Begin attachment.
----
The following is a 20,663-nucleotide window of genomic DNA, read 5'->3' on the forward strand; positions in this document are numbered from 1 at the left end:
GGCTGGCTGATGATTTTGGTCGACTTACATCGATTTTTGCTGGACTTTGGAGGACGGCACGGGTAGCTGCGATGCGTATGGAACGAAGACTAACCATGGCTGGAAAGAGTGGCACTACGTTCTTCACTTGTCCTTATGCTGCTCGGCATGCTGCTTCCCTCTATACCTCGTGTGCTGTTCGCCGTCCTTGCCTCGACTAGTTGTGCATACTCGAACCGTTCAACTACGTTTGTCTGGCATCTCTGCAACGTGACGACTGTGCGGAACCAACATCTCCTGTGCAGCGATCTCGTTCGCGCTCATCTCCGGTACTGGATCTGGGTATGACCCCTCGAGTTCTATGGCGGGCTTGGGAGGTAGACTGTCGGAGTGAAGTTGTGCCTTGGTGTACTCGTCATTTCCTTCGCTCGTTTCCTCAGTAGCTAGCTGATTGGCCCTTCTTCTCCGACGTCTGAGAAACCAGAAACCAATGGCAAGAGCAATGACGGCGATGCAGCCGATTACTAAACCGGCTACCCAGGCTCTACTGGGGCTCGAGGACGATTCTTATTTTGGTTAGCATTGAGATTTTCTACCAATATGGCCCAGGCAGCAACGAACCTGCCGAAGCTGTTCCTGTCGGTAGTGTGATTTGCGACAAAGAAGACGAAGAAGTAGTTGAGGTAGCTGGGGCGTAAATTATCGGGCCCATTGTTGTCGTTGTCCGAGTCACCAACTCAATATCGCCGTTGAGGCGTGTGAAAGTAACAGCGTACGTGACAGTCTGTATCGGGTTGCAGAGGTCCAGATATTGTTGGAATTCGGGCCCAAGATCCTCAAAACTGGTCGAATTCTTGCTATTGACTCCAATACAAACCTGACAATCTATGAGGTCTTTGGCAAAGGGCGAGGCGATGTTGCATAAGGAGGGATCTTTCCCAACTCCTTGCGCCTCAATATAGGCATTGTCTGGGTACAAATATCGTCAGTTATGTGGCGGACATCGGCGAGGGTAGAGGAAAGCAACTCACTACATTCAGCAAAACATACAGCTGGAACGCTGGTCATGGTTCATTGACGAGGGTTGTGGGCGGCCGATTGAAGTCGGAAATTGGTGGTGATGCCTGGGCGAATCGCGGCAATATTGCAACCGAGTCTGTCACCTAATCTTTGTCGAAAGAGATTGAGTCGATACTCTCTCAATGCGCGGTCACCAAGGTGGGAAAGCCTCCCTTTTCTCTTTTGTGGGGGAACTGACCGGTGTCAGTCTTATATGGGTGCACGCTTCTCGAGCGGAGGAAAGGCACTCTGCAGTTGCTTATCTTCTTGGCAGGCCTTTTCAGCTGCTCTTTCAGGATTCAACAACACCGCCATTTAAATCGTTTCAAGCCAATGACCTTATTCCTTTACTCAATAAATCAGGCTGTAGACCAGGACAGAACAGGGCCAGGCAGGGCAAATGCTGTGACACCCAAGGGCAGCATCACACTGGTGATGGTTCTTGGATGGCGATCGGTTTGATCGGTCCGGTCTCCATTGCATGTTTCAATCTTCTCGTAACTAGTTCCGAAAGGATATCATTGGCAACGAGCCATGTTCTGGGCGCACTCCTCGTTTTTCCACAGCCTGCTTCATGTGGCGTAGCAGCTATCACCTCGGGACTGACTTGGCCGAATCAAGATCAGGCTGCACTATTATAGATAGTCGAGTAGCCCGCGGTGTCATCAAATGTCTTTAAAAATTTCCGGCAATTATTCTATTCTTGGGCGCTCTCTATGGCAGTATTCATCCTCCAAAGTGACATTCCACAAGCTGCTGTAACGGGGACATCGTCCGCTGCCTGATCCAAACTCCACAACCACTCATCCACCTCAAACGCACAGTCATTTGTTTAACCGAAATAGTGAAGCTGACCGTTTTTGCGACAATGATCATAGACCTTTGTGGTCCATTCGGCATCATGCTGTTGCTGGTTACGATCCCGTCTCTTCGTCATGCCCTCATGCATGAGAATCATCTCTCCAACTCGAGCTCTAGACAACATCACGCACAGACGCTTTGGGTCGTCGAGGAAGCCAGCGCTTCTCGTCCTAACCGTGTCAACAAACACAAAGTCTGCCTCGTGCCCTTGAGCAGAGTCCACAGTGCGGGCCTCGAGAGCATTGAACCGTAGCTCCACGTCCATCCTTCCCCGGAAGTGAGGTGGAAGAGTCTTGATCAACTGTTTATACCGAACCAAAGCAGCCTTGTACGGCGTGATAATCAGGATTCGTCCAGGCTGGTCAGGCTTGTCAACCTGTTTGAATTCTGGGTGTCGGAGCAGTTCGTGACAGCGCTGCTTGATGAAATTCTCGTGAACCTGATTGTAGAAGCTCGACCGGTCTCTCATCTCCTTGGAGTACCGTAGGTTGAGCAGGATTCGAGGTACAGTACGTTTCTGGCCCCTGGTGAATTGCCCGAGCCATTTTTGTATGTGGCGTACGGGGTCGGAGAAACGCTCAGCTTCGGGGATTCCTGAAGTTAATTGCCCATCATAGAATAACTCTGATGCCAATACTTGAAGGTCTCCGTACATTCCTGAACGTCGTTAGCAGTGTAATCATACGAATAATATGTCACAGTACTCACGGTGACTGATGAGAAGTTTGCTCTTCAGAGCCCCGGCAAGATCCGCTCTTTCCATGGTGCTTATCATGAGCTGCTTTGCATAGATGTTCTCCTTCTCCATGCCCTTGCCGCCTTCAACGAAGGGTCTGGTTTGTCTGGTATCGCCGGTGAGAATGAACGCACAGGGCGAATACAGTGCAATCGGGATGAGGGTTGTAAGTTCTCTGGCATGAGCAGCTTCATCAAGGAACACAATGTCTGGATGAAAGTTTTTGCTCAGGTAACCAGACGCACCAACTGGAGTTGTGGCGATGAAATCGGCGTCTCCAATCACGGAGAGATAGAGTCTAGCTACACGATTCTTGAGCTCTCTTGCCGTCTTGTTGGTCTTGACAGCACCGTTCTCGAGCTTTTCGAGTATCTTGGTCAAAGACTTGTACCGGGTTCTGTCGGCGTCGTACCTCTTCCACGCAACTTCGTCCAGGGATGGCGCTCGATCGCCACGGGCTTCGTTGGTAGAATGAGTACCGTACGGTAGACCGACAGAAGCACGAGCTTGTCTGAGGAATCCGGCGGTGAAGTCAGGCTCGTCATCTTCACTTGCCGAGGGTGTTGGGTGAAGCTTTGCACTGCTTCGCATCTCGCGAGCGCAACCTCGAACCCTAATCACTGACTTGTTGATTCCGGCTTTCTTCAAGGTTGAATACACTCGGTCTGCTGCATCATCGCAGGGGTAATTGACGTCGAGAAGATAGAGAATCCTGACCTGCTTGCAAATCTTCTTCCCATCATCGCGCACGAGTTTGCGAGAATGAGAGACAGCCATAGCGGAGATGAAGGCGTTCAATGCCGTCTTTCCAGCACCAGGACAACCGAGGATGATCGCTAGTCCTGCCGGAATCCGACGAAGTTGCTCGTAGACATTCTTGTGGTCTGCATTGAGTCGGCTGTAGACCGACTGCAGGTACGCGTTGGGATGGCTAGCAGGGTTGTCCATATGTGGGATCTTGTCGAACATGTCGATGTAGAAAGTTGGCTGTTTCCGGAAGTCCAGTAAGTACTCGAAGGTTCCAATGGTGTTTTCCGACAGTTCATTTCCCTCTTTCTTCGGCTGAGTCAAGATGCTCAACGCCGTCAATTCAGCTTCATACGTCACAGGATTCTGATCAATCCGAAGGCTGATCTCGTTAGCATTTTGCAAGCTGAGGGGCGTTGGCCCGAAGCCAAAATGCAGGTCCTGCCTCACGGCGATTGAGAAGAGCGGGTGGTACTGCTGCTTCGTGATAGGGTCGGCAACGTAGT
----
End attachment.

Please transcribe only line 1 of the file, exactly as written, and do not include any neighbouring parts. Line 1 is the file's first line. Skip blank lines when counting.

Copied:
The following is a 20,663-nucleotide window of genomic DNA, read 5'->3' on the forward strand; positions in this document are numbered from 1 at the left end: